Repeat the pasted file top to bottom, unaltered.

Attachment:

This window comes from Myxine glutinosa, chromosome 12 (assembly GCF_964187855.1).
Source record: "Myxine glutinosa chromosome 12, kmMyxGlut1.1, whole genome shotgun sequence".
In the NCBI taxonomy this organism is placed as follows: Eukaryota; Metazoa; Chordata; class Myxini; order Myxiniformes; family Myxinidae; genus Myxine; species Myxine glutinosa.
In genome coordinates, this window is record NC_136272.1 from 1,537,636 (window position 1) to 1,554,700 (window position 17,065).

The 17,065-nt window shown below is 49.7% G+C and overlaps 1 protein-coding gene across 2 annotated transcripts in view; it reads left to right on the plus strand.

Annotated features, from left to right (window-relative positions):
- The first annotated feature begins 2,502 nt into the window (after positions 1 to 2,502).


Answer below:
This window comes from Myxine glutinosa, chromosome 12 (assembly GCF_964187855.1).
Source record: "Myxine glutinosa chromosome 12, kmMyxGlut1.1, whole genome shotgun sequence".
In the NCBI taxonomy this organism is placed as follows: Eukaryota; Metazoa; Chordata; class Myxini; order Myxiniformes; family Myxinidae; genus Myxine; species Myxine glutinosa.
In genome coordinates, this window is record NC_136272.1 from 1,537,636 (window position 1) to 1,554,700 (window position 17,065).

The 17,065-nt window shown below is 49.7% G+C and overlaps 1 protein-coding gene across 2 annotated transcripts in view; it reads left to right on the plus strand.

Annotated features, from left to right (window-relative positions):
- The first annotated feature begins 2,502 nt into the window (after positions 1 to 2,502).